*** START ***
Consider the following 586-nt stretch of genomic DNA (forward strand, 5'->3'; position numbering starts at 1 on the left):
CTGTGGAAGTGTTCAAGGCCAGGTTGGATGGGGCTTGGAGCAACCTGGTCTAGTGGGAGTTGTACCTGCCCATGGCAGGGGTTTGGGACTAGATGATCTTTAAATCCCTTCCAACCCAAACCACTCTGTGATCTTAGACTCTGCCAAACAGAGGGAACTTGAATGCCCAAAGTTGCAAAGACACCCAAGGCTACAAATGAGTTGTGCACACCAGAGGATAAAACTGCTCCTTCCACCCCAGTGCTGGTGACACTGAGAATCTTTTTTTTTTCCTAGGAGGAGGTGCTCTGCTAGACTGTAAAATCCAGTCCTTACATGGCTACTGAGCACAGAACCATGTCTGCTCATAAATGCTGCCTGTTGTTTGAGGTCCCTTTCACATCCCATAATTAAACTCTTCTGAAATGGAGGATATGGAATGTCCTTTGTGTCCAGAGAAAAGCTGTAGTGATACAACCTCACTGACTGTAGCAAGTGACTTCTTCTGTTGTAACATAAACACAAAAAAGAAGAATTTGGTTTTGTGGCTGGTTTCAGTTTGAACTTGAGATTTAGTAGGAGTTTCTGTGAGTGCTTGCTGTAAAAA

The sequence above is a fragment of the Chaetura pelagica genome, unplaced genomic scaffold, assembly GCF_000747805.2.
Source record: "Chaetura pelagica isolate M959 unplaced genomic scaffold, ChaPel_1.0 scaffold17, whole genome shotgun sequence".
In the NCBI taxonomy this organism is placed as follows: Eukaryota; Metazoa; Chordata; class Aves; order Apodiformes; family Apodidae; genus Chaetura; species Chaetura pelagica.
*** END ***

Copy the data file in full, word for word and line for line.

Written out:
Consider the following 586-nt stretch of genomic DNA (forward strand, 5'->3'; position numbering starts at 1 on the left):
CTGTGGAAGTGTTCAAGGCCAGGTTGGATGGGGCTTGGAGCAACCTGGTCTAGTGGGAGTTGTACCTGCCCATGGCAGGGGTTTGGGACTAGATGATCTTTAAATCCCTTCCAACCCAAACCACTCTGTGATCTTAGACTCTGCCAAACAGAGGGAACTTGAATGCCCAAAGTTGCAAAGACACCCAAGGCTACAAATGAGTTGTGCACACCAGAGGATAAAACTGCTCCTTCCACCCCAGTGCTGGTGACACTGAGAATCTTTTTTTTTTCCTAGGAGGAGGTGCTCTGCTAGACTGTAAAATCCAGTCCTTACATGGCTACTGAGCACAGAACCATGTCTGCTCATAAATGCTGCCTGTTGTTTGAGGTCCCTTTCACATCCCATAATTAAACTCTTCTGAAATGGAGGATATGGAATGTCCTTTGTGTCCAGAGAAAAGCTGTAGTGATACAACCTCACTGACTGTAGCAAGTGACTTCTTCTGTTGTAACATAAACACAAAAAAGAAGAATTTGGTTTTGTGGCTGGTTTCAGTTTGAACTTGAGATTTAGTAGGAGTTTCTGTGAGTGCTTGCTGTAAAAA

The sequence above is a fragment of the Chaetura pelagica genome, unplaced genomic scaffold, assembly GCF_000747805.2.
Source record: "Chaetura pelagica isolate M959 unplaced genomic scaffold, ChaPel_1.0 scaffold17, whole genome shotgun sequence".
In the NCBI taxonomy this organism is placed as follows: Eukaryota; Metazoa; Chordata; class Aves; order Apodiformes; family Apodidae; genus Chaetura; species Chaetura pelagica.